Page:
|Salvaged columns on display at Umm el-Qundun.|
Umm el-Qundun lies on a hilltop 13 km SSE of the centre of Roman Philadelphia (Amman). The region all around is fertile red soils and intensely farmed today – all along the roadsides farmers have set up boxes of their freshly harvested tomatoes, beans, melons etc. When we flew over the site on Sunday Mat photographed a large house on the hilltop in which he had spotted what looked like parts of columns lined up along a verandah. Zooming in on the photos in the Institute later that day confirmed they seemed to be parts of ancient columns.
Qundum was our first port of call this morning and easily found. It is a delightful house, seemingly unattended except by some loud (and, happily) enclosed dogs in the courtyard. The walls are largely constructed from what look like re-used squared blocks of ancient stonework – presumably recycled from some nearby ancient site. What caught our attention, however, was first the row of broken columns we had come to see (columns rather than milestone drums as I had hoped might be the case) then all the other pieces of architectural decoration: a few column capitals, piece of architrave, some finely carved pieces. Round the corner was the covered mouth of an ancient cistern and a rebuilt second cistern with a plaque recording it had been done by ‘The Messengers of Peace NGO’ and financed by ‘OME World Organization for Education’ of Geneva.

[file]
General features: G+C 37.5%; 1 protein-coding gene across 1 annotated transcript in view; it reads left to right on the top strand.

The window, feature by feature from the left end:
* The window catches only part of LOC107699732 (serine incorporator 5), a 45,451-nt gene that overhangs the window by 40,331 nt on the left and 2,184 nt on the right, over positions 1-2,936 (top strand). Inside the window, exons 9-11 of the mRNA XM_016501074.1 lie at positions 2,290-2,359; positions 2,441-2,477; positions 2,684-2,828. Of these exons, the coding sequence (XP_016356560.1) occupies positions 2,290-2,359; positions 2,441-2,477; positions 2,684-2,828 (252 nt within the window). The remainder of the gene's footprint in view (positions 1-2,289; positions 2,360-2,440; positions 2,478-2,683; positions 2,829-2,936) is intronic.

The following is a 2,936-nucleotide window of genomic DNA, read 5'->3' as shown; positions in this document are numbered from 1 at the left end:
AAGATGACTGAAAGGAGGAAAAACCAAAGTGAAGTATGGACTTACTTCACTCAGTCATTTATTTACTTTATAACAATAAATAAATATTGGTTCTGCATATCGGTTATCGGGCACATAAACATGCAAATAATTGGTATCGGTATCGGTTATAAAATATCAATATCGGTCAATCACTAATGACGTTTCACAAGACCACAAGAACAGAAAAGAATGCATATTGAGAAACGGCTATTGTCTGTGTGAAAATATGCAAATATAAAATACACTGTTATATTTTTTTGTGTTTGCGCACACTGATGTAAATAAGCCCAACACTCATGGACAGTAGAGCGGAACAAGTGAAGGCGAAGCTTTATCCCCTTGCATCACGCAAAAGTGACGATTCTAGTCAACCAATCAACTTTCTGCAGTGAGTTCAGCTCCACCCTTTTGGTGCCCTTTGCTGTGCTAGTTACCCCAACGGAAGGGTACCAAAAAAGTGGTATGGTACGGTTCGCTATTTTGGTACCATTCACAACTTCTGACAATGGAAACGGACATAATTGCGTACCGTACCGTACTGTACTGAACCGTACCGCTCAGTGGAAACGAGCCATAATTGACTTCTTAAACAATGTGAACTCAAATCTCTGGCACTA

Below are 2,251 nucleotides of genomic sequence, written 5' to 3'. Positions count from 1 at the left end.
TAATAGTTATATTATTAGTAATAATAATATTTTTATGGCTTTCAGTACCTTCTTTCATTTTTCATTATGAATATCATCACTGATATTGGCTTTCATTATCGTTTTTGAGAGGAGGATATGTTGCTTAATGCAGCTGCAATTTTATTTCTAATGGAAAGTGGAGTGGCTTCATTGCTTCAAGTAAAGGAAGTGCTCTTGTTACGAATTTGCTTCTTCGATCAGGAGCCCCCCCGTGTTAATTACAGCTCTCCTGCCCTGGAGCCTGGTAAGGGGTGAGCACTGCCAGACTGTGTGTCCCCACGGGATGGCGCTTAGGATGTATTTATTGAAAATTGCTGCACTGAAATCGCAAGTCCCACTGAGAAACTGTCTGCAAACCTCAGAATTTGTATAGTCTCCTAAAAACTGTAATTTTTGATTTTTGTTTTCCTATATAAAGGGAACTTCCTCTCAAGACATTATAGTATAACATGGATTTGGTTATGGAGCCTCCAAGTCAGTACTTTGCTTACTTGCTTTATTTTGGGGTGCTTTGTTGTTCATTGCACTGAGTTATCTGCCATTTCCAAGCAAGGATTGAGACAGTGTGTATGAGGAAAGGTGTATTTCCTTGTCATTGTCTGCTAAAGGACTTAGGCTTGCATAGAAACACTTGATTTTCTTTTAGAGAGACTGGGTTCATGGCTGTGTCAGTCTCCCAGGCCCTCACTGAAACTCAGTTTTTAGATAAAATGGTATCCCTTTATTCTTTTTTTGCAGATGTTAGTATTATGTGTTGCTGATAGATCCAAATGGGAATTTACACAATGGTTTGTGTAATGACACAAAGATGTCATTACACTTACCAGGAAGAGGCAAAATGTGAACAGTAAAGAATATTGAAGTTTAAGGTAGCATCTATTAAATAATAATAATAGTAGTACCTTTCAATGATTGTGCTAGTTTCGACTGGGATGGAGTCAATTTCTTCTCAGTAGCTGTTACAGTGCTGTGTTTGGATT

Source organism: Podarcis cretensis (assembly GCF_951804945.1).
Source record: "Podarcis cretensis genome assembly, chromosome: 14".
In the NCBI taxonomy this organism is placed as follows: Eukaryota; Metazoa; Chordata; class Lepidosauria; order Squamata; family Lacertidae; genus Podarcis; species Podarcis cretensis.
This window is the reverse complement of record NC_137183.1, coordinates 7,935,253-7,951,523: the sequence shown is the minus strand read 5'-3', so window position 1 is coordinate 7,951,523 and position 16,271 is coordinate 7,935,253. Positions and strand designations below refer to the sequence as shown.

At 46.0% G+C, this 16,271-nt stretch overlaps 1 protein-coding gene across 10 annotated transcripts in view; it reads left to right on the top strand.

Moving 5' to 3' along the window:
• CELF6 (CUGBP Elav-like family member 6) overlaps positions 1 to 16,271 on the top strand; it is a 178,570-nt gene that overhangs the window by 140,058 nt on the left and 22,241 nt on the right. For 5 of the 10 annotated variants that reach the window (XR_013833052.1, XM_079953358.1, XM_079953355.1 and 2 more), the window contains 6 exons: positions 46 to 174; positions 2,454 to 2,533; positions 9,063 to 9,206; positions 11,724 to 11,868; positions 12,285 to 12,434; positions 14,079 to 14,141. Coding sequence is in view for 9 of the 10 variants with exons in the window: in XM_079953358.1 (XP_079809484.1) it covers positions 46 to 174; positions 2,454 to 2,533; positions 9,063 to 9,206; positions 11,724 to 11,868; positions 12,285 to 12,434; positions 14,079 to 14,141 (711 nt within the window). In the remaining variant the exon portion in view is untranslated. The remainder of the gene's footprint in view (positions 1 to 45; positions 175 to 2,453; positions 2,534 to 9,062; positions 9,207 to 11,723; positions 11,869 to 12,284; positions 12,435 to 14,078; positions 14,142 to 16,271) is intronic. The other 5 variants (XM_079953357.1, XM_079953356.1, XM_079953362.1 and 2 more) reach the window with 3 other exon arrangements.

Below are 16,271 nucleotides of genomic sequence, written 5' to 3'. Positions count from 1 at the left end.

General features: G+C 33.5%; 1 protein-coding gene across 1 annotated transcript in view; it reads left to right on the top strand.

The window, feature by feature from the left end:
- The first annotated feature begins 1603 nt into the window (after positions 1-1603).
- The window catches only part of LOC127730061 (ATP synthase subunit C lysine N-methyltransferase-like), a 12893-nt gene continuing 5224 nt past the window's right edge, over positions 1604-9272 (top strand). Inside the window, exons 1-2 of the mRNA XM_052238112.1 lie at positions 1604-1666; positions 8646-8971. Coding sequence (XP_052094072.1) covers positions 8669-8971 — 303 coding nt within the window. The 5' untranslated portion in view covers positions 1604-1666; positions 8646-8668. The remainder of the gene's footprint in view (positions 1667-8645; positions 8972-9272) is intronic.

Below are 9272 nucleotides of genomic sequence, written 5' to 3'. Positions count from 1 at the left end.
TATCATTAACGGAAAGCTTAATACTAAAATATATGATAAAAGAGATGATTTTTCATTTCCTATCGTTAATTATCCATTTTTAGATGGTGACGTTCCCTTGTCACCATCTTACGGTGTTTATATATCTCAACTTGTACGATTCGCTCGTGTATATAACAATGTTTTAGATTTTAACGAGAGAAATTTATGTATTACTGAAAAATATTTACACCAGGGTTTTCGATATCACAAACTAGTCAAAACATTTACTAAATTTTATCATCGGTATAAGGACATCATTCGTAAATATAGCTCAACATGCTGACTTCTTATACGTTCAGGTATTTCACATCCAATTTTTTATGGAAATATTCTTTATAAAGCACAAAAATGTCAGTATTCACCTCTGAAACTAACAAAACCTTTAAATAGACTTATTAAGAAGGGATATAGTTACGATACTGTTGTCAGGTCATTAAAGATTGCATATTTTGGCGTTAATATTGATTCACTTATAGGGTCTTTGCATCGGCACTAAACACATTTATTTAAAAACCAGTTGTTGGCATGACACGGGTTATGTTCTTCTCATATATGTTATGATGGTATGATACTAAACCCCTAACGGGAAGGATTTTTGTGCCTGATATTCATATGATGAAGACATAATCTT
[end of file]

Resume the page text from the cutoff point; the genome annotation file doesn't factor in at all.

Of course the place is ‘known’ – a German survey had recorded material there as had a later team of the Madaba Plains Project. They noted the architectural pieces (without illustrating any) but supplied the detail that the farm belonged to Mamdou Bisharat and the pieces had been collected from the vicinity. As it happens I had met Mamdou – a very courtly gentleman, some years ago at drinks in his Amman home then subsequently swum in his delightful natural hot springs farm beside the R. Yarmuk just north of Umm Qeis (Gadara) and near where the Roman thermal spring site lay (now in Israel across the river). Both his town and Umm Qeis houses are festooned with pieces of ancient architecture and sculpture (whose provenance he has reported to the DoA).
|Roman road on the outskirts of Hanafish. © APAAME_20130414_DLK-0075.|
|Roman road near Hanafish at ground level.|